Only revenues derived from the increase in property values within an urban renewal district after its creation go to support activities of the Rexburg Urban Renewal Agency, and only if a revenue allocation area has been approved by the City Council. These revenues must be spent on projects that support revitalization of the district. Property owners within a district do in fact support redevelopment of that district, but their tax rate is the same as everywhere else in the city. Formation of a district does not increase property taxes; it only reallocates where the tax revenues go if property values increase.
The Rexburg Urban Renewal Board selects projects to fund within the urban renewal districts based on their ability to create a benefit for the community. The projects authorized are described in the adopted urban renewal plan for each district.
This website was created with the purpose of increasing transparency and awareness of urban renewal activities in Rexburg. Additionally, Idaho law provides numerous requirements designed to ensure transparency and accountability for urban renewal agencies, including:
a. Making records available to citizens upon request pursuant to the Idaho Public Records Laws.
b. Meetings are open to citizens, preceded by public notice and an agenda, and meeting minutes are kept pursuant to the Idaho Open Meeting Law.
c. Urban renewal commissioners are required to disclose conflicts of interest pursuant to the provisions of the Idaho Ethics in Government Act and the Idaho Urban Renewal Law.
d. Urban renewal agencies are required to comply with the provisions of the Local Government Competitive Bidding Law.
e. Urban renewal agencies have the same financial audit requirements as municipalities.
f. Urban renewal agencies must hold public hearings prior to approval of their annual budget and approved budgets must be submitted to the city prior to September 1 of each year
g. Urban renewal agencies with annual expenditures between $100,000 and $250,000 must have a bi-annual independent financial audit, and above $250,000 an annual audit. Those agencies with expenditures under $100,000 are exempt from this obligation but must prepare the annual report described below.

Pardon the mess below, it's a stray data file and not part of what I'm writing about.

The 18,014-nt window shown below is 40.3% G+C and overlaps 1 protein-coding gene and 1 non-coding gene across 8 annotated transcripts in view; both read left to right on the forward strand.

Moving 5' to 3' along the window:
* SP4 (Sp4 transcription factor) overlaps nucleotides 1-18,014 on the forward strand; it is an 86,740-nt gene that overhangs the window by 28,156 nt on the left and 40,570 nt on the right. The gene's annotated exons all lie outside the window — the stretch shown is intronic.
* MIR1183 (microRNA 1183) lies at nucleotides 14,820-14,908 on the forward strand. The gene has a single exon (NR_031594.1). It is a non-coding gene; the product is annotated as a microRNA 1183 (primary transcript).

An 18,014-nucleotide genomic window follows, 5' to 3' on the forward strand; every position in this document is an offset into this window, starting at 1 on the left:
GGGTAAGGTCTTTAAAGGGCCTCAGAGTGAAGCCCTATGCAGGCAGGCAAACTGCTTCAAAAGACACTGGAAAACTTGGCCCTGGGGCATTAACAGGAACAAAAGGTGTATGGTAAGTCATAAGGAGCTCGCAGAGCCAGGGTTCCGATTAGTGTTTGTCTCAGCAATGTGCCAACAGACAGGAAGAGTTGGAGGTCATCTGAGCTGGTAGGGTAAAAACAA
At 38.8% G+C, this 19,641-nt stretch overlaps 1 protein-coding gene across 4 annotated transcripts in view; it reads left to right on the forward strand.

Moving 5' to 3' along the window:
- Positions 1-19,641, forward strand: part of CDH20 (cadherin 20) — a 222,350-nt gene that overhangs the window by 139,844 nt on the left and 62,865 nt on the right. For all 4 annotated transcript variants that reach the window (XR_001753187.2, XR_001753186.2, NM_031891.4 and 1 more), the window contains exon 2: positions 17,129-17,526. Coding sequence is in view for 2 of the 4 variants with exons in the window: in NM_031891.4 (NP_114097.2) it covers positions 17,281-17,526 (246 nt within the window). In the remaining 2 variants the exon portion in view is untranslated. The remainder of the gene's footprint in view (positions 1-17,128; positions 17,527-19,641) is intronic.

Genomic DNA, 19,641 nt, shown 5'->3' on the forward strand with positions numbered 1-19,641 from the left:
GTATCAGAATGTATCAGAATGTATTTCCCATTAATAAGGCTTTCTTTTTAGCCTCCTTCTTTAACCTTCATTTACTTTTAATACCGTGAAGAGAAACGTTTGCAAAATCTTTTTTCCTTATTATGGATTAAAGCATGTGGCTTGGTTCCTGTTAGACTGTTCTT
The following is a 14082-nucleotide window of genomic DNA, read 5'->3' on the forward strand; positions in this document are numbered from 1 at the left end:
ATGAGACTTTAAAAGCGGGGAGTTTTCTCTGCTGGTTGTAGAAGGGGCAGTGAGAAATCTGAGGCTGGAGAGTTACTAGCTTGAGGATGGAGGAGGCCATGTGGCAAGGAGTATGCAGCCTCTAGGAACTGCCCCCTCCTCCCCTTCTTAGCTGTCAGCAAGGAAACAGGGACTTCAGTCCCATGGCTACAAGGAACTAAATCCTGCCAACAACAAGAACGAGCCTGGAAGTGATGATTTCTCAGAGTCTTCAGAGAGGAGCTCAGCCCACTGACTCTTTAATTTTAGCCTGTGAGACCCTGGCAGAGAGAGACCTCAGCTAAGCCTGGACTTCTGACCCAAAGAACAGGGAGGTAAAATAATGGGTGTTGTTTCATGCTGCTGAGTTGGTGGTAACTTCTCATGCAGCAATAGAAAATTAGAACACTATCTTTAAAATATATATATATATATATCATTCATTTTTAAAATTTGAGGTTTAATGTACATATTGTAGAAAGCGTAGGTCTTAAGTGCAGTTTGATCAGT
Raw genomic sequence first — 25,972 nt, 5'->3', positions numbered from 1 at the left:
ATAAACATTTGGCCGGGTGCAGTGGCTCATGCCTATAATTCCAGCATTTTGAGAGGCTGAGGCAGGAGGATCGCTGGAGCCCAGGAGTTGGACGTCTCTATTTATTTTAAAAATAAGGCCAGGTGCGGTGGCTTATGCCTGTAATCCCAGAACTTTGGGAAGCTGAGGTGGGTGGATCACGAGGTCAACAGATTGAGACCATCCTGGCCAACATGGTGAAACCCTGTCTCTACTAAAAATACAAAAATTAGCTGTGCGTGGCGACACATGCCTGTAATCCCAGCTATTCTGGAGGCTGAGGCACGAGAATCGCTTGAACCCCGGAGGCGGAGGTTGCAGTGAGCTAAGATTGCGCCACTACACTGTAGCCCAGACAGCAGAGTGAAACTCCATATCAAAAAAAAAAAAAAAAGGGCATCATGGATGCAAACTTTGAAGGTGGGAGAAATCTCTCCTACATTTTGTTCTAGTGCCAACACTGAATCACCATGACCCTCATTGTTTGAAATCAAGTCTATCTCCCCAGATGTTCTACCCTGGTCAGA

h. Urban renewal agencies are required to prepare and file with the city an annual report of activities for the preceding calendar year by March 31 and publish notice of the report’s availability upon request by citizens. The report must include a complete financial statement setting forth assets, liabilities, income and operating expenses. Prior to submittal of the annual report to the city, agencies must seek public comment on the report draft either in written or public comments.

By initiating the process of designating an area for urban renewal, a community is sending the message that they are interested in assisting with its revitalization.  Through the planning process, market opportunities are identified and the private sector is engaged in understanding these opportunities, as well as the tools which are available to assist with project implementation.  Property owners and businesses benefit from both the public and private commitments and investment through association and proximity.

It can affect your property values, and more often than not, in a positive way. Frequently, when an urban renewal area is designated, property values increase. This happens because many times private individuals begin to purchase land (speculation) in anticipation of both future development and increased property values. It also happens because properties located within an urban renewal area are often perceived by the development community as valuable because of the availability of financial incentives which are not available outside the district.

The boundaries of the area must be defined “as narrowly as possible.  Conversely, the boundaries of the survey area can be defined more broadly in an effort to understand, comprehensively, the range of factors contributing to “blight.” Both areas may include some vacant and under‐utilized parcels and should include areas either adjacent to or influenced by key qualifying parcels.